Submitted by jays on 28 January 2014 - 3:25pm

The Chocolate Wheel is a game of chance based on a wheel marked with numbers where players are sold numbered tickets corresponding to those on the wheel. The wheel is spun and the player holding the ticket matching the number on which the wheel’s ‘flapper’ comes to rest wins a prize. The wheels were very popular during the first half of the 20th century for use at community fundraisers. Their use then, as now, required a permit but sometimes local luminaries ran foul of the law and appeared before the courts charged with breaching the Lotteries Act by running a Chocolate Wheel without a permit. The wheel in the Justice & Police Museum collection was donated by someone who purchased it at a garage sale but noticed something odd about it – a handful of numbers won every spin. It was discovered that two of the metal spokes separating the numbers were secured at the rear with heavier nuts which led to the wheel’s flapper stopping on a small range of numbers. Was the wheel deliberately rigged? Games of chance were popular with many Sydney criminals who had ways of ensuring the odds were always in their favour.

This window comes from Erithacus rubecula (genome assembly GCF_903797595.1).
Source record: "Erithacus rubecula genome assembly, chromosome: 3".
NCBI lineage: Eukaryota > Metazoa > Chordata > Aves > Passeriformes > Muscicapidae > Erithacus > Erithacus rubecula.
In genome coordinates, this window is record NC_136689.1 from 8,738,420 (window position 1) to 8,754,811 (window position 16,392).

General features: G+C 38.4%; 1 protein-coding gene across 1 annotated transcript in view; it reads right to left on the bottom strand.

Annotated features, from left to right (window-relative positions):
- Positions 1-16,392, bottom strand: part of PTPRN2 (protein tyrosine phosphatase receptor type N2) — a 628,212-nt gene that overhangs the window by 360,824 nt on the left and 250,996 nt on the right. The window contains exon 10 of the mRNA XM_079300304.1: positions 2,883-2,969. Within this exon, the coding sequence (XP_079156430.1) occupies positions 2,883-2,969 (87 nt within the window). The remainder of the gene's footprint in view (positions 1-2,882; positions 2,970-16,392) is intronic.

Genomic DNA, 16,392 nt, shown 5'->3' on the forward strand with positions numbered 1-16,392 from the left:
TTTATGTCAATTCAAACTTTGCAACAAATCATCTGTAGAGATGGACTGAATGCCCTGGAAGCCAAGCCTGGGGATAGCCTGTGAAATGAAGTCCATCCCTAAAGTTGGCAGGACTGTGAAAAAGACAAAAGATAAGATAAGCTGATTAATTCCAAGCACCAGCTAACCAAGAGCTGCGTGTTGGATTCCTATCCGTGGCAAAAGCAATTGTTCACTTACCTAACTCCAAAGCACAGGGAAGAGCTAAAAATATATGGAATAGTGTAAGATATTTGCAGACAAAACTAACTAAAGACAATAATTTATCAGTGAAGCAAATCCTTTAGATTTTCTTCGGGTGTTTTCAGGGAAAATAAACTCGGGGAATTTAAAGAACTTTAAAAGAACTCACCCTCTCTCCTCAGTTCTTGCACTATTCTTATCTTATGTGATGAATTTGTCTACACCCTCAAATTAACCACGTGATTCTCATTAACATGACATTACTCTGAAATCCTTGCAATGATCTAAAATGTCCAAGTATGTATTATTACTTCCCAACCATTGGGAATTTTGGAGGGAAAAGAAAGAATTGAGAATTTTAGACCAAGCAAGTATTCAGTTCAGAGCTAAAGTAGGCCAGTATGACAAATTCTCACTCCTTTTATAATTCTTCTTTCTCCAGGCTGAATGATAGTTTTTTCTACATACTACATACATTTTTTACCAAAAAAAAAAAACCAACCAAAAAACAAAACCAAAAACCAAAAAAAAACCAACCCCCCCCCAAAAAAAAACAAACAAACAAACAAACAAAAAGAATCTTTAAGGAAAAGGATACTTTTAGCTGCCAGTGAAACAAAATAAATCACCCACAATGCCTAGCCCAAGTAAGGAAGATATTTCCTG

Photograph: Jamie North, 2013
Gift: The estate of James Bellamy Mackaness, 2004
Circular wheel, or Chocolate wheel, on a cast metal stand, mid 20th century Circular wheel (detail), or Chocolate wheel, on a cast metal stand, mid 20th century Back of circular wheel (detail), or Chocolate wheel, on a cast metal stand, mid 20th century Circular wheel, or Chocolate wheel, on a cast metal stand, mid 20th century
Portrait
Justice & Police Museum
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JP2004/31